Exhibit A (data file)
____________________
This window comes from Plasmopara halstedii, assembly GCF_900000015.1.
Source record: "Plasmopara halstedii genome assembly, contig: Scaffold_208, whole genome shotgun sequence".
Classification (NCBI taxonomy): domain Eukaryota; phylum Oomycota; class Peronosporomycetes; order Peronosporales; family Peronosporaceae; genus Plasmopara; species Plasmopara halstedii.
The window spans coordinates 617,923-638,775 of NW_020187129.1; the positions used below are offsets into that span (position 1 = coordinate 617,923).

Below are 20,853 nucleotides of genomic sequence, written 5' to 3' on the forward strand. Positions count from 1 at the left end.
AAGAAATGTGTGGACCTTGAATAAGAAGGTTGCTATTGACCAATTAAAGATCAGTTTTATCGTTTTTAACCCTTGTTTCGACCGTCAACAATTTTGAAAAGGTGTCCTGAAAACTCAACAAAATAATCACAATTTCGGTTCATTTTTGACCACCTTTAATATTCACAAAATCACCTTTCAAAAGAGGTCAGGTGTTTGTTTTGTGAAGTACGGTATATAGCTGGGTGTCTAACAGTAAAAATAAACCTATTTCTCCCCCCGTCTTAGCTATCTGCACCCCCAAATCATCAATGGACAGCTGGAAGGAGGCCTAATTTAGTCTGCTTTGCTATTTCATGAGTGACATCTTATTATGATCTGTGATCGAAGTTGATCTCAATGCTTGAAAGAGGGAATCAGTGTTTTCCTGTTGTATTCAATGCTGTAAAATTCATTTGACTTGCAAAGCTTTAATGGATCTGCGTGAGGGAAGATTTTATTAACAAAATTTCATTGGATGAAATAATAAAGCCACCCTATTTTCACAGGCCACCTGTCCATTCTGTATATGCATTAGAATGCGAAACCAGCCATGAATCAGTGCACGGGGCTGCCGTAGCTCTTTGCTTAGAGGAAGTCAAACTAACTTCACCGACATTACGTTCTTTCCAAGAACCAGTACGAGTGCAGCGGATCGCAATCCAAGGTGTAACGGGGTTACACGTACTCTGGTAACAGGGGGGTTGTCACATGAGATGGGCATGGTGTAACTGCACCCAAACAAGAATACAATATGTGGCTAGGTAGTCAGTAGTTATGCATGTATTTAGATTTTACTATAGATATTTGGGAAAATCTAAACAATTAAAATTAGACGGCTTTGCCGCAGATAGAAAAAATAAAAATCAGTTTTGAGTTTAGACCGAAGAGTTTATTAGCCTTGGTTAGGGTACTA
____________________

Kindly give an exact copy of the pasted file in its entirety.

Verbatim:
This window comes from Plasmopara halstedii, assembly GCF_900000015.1.
Source record: "Plasmopara halstedii genome assembly, contig: Scaffold_208, whole genome shotgun sequence".
Classification (NCBI taxonomy): domain Eukaryota; phylum Oomycota; class Peronosporomycetes; order Peronosporales; family Peronosporaceae; genus Plasmopara; species Plasmopara halstedii.
The window spans coordinates 617,923-638,775 of NW_020187129.1; the positions used below are offsets into that span (position 1 = coordinate 617,923).

Below are 20,853 nucleotides of genomic sequence, written 5' to 3' on the forward strand. Positions count from 1 at the left end.
AAGAAATGTGTGGACCTTGAATAAGAAGGTTGCTATTGACCAATTAAAGATCAGTTTTATCGTTTTTAACCCTTGTTTCGACCGTCAACAATTTTGAAAAGGTGTCCTGAAAACTCAACAAAATAATCACAATTTCGGTTCATTTTTGACCACCTTTAATATTCACAAAATCACCTTTCAAAAGAGGTCAGGTGTTTGTTTTGTGAAGTACGGTATATAGCTGGGTGTCTAACAGTAAAAATAAACCTATTTCTCCCCCCGTCTTAGCTATCTGCACCCCCAAATCATCAATGGACAGCTGGAAGGAGGCCTAATTTAGTCTGCTTTGCTATTTCATGAGTGACATCTTATTATGATCTGTGATCGAAGTTGATCTCAATGCTTGAAAGAGGGAATCAGTGTTTTCCTGTTGTATTCAATGCTGTAAAATTCATTTGACTTGCAAAGCTTTAATGGATCTGCGTGAGGGAAGATTTTATTAACAAAATTTCATTGGATGAAATAATAAAGCCACCCTATTTTCACAGGCCACCTGTCCATTCTGTATATGCATTAGAATGCGAAACCAGCCATGAATCAGTGCACGGGGCTGCCGTAGCTCTTTGCTTAGAGGAAGTCAAACTAACTTCACCGACATTACGTTCTTTCCAAGAACCAGTACGAGTGCAGCGGATCGCAATCCAAGGTGTAACGGGGTTACACGTACTCTGGTAACAGGGGGGTTGTCACATGAGATGGGCATGGTGTAACTGCACCCAAACAAGAATACAATATGTGGCTAGGTAGTCAGTAGTTATGCATGTATTTAGATTTTACTATAGATATTTGGGAAAATCTAAACAATTAAAATTAGACGGCTTTGCCGCAGATAGAAAAAATAAAAATCAGTTTTGAGTTTAGACCGAAGAGTTTATTAGCCTTGGTTAGGGTACTA